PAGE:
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Marine Ecology Progress Series

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MEPS 445:75-95 (2012)  -  DOI:

Aggregation on the edge: effects of hypoxia avoidance on the spatial distribution of brown shrimp and demersal fishes in the Northern Gulf of Mexico

J. Kevin Craig*

Florida State University Coastal and Marine Laboratory, 3618 Highway 98, St. Teresa, Florida 32358-2702, USA Present address: Southeast Fisheries Science Center, NOAA National Marine Fisheries Service, 101 Pivers Island Road, Beaufort, North Carolina 28516-9722, USA

ABSTRACT: The northwestern Gulf of Mexico shelf experiences the largest seasonal hypoxic (dissolved oxygen, DO ≤ 2.0 mg l−1) zone in the western hemisphere. This study uses bottom trawl and hydrographic surveys over 3 yr to quantify low DO avoidance thresholds, patterns of aggregation in nearby oxygenated refuge habitats, and spatial overlap of brown shrimp Farfantepenaeus aztecus and several finfishes on the nearshore Louisiana shelf. On average, DO avoidance thresholds were low (1 to 3 mg l−1) and near incipient lethal levels for similar species, suggesting organisms avoid the lowest, lethal DO levels on the shelf. Avoidance thresholds varied both within and among years, indicating that behavioral responses to low DO are context-dependent and vary in relation to the severity of hypoxia and possibly other factors. Despite the absence of physical barriers to movement, evading organisms aggregated at short distances (1 to 3 km) just beyond the margins of the hypoxic zone, indicating that sublethal and indirect effects of hypoxia are probably most intense within a relatively narrow region along the hypoxic edge. DO avoidance thresholds and patterns of aggregation were similar between brown shrimp, the primary target of the commercial shrimp trawl fishery, and several juvenile and small adult finfishes that comprise most of the bycatch. In addition, spatial overlap between brown shrimp and finfishes was highest in the years when hypoxia was most severe, and this effect was stronger for benthic fishes than for pelagic fishes. These results suggest the potential for enhanced harvest and bycatch interactions along the margins of the hypoxic zone as an indirect effect of hypoxia-induced shifts in spatial ­patterns. Such spatially mediated indirect effects are an important means by which hypoxia ­influences mobile species in the Gulf.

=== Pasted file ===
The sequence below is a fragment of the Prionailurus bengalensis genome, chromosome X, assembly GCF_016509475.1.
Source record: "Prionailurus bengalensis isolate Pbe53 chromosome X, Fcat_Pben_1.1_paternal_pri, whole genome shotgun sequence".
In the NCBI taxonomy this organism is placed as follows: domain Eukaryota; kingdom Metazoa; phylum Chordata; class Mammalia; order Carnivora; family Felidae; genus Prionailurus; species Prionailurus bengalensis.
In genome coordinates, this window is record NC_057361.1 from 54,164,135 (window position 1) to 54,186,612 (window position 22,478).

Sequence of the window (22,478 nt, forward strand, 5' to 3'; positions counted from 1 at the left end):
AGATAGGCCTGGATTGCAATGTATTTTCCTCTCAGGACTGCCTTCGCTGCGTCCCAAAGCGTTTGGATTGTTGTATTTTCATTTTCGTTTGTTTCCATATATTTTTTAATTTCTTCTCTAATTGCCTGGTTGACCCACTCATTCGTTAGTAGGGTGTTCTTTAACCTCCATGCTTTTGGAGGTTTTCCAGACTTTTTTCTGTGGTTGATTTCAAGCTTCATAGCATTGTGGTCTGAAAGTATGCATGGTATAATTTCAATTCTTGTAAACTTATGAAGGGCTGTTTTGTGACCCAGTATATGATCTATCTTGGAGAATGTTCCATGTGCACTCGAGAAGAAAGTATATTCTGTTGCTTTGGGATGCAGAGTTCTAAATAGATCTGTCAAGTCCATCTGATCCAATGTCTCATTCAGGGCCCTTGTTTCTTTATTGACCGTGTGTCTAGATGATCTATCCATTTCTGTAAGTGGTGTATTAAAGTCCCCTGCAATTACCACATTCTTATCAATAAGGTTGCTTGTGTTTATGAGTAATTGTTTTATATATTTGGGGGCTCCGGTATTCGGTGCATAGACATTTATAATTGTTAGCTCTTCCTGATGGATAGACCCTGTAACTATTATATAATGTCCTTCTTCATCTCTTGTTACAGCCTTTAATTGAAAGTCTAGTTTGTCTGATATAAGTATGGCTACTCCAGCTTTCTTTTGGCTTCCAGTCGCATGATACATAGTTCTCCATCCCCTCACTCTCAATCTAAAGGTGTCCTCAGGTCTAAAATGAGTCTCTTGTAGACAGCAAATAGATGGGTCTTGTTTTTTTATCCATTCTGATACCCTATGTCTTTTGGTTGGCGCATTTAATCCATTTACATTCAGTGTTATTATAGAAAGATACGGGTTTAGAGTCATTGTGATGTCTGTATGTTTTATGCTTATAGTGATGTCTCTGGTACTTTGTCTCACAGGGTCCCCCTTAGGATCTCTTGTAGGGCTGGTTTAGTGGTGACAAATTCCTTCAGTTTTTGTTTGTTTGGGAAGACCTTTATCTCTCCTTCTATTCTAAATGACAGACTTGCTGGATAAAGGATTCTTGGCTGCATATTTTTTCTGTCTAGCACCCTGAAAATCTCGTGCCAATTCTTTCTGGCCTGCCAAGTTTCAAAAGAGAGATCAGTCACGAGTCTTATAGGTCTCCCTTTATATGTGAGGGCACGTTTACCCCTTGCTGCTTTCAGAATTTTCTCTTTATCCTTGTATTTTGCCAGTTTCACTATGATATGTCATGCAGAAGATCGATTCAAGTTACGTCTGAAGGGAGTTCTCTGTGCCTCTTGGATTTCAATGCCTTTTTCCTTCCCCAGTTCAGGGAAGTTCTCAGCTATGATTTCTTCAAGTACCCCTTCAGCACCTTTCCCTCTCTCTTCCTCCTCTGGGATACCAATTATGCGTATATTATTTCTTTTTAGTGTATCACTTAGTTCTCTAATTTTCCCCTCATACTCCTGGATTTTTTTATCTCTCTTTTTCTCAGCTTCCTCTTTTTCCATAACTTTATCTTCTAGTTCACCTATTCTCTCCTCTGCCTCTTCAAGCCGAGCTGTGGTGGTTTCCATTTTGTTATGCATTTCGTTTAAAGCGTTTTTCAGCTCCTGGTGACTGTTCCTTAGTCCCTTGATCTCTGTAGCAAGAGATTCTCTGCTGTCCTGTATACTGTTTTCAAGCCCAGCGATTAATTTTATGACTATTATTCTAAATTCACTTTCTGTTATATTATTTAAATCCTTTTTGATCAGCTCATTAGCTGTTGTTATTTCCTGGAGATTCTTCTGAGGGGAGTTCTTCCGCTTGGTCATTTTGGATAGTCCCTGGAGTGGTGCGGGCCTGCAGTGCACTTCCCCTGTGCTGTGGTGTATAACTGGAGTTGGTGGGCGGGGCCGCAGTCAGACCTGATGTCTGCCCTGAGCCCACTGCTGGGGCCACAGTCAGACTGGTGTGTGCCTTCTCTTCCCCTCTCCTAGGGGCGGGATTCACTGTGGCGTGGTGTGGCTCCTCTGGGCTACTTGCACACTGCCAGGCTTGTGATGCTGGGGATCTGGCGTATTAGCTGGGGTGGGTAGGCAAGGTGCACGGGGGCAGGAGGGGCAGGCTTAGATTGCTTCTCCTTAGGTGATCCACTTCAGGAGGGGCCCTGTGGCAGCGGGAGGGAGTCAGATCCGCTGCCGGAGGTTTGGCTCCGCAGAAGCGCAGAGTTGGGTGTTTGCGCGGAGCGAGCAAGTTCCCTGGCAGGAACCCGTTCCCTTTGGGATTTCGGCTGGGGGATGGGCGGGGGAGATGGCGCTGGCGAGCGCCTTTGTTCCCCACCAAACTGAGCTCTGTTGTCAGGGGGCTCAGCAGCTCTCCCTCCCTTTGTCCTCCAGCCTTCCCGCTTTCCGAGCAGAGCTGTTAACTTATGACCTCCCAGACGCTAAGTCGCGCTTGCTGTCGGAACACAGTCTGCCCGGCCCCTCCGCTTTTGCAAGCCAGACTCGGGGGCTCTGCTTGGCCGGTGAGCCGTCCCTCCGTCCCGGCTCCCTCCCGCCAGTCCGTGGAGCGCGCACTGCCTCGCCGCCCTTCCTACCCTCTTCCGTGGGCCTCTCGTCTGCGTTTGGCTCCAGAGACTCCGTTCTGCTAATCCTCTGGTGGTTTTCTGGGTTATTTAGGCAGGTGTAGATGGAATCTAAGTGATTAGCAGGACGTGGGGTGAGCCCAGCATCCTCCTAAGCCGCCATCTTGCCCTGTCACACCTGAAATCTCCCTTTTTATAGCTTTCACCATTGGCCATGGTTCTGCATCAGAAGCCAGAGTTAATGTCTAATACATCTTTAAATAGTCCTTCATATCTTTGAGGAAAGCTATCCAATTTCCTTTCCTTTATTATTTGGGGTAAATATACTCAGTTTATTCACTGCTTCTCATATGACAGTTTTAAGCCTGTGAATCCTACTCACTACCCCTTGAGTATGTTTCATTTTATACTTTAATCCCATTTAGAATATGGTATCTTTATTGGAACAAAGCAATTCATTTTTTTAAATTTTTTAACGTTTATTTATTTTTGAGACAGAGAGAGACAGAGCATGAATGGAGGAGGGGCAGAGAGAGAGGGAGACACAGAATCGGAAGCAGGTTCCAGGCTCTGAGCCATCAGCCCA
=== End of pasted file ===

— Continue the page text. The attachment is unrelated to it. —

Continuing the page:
KEY WORDS: Eutrophication · Spatial statistics · Avoidance behavior · Bycatch · Catchability · Fishery interactions · Dead zone · Farfantepenaeus aztecus · Mississippi River plume

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Cite this article as: Craig JK (2012) Aggregation on the edge: effects of hypoxia avoidance on the spatial distribution of brown shrimp and demersal fishes in the Northern Gulf of Mexico. Mar Ecol Prog Ser 445:75-95.

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